In practice, it may be difficult to hide the identity of the person who believes they have been the victim of discrimination during the investigation, even though a name is never released, because of the circumstances of the charge.

A parent can also file a charge "on behalf of" a minor child or a child with a mental impairment.

How does the EEOC process discrimination complaints?
A charge of employment discrimination may be filed with the EEOC against a private employer, state or local government, employment agency, labor union or joint labor management committee. When a charge has been filed, the EEOC calls these covered entities "respondents."

Within 10 days after receipt of a charge the EEOC sends written notification of the receipt to the respondent and the charging party.

EEOC begins its investigation by reviewing information received from the charging party and requesting information from the respondent. Information requested from the respondent initially, and in the course of the investigation may include the following.

  • Specific information describing the discrimination issues raised in the charge.
  • The names and contact information for witnesses who can provide evidence about issues in the charge;
  • Information about the business operation, employment process, workplace, and personnel and payroll records (Note: All or part of the data-gathering portion of an investigation may be conducted on-site, depending on the circumstances.)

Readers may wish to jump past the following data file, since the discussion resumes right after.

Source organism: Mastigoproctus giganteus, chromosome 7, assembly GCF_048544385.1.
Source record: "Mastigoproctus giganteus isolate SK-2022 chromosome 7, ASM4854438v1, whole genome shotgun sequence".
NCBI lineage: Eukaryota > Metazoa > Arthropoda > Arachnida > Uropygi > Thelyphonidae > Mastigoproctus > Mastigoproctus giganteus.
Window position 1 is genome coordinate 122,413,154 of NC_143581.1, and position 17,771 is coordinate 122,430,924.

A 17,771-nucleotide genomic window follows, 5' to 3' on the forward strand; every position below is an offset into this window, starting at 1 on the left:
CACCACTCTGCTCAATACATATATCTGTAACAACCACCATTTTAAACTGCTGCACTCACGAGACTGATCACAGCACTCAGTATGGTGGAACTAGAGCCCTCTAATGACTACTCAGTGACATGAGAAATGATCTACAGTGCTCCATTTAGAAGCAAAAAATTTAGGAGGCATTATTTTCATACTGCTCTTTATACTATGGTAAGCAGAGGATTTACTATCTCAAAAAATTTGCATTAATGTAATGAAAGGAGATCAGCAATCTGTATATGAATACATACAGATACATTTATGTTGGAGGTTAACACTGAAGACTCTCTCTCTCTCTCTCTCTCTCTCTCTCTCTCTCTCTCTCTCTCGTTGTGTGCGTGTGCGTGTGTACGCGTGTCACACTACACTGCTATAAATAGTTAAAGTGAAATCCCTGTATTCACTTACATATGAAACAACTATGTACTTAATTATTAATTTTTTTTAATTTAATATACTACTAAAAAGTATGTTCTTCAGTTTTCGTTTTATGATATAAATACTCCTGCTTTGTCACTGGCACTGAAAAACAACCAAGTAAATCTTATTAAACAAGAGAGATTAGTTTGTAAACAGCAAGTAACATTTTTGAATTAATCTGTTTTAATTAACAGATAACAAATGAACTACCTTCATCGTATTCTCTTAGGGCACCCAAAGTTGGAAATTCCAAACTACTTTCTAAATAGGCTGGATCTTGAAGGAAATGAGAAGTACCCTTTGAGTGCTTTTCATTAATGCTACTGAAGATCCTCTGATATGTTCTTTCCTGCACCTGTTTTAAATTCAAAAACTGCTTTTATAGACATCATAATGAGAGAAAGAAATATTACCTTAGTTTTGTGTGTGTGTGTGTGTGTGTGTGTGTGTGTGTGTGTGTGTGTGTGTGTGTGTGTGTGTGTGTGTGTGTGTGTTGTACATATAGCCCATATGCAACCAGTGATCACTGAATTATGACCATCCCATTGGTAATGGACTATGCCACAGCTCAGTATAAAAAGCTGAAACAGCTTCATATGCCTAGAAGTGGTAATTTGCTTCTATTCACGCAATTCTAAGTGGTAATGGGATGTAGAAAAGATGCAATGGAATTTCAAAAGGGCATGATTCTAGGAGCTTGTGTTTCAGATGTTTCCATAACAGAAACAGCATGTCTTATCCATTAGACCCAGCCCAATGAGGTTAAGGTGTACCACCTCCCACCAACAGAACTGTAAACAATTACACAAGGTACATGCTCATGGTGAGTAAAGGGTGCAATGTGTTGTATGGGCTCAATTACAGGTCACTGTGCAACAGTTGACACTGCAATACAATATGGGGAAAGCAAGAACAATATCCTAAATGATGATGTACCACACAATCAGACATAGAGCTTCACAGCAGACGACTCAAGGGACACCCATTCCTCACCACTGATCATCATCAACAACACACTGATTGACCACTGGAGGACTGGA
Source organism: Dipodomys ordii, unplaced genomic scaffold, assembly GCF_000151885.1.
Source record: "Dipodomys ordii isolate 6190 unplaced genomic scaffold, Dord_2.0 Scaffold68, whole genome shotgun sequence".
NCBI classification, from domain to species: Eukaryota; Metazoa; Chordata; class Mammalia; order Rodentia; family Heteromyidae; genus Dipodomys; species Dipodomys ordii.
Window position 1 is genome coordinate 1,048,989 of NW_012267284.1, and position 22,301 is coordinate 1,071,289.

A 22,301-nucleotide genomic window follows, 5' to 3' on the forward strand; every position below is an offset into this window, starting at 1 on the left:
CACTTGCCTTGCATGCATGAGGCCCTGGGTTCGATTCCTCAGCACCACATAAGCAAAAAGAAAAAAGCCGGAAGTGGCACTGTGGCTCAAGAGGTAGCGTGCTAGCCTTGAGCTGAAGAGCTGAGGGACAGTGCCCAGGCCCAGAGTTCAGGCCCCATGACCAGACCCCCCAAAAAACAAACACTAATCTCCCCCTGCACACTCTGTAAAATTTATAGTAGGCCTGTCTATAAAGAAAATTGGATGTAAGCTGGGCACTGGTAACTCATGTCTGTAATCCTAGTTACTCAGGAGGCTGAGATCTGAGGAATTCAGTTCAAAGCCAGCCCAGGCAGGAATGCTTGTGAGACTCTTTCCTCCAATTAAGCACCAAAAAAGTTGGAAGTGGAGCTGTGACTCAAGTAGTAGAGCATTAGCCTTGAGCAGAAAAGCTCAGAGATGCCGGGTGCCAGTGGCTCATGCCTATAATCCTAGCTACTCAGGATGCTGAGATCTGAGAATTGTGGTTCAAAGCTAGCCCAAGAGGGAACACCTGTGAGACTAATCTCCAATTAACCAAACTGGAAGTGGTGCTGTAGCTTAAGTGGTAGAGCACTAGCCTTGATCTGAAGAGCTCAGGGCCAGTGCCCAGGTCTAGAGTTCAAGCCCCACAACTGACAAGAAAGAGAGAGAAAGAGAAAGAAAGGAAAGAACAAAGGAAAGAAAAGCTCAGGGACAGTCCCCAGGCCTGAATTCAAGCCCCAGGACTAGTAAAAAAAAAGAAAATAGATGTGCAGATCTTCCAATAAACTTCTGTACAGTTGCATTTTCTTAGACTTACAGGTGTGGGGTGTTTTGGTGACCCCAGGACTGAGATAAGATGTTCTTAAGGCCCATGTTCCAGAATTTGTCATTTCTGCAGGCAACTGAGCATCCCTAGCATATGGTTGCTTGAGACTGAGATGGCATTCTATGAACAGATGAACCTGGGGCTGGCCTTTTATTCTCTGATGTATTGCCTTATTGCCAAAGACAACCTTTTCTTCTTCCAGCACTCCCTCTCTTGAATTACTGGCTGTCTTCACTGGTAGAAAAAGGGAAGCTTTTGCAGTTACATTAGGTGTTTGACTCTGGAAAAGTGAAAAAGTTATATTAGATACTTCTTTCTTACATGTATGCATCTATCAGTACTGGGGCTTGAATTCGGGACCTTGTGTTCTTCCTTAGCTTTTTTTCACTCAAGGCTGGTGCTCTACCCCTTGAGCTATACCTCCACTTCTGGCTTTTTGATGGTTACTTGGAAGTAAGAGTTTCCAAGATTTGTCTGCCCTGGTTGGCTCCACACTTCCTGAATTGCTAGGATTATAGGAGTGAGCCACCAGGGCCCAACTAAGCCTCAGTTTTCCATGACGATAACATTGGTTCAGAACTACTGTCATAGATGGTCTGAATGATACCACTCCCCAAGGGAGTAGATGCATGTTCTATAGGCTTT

• A respondent also may submit additional oral or written evidence on its own behalf.
  • The EEOC will also interview witnesses who have knowledge of the alleged discriminatory act(s).
  • The EEOC may dismiss a charge during the course of the investigation for various reasons. For example, it may find that the respondent is not covered by the ADA, or that the charge is not filed in a timely manner.
  • The EEOC may request additional information from the respondent and the charging party. They may be asked to participate in a fact-finding conference to review the allegations, obtain additional evidence and, if appropriate, seek to resolve the charge through a negotiated settlement.

The charging party and respondent will be informed of the preliminary findings of the investigation--that is, whether there is cause to believe that discrimination has occurred and the type of relief that may be necessary. Both parties will be provided opportunity to submit further information.

After reviewing all information, the Commission sends an official "Letter of Determination" to the charging party and the respondent, stating whether it has or has not found "reasonable cause" to believe that discrimination has occurred.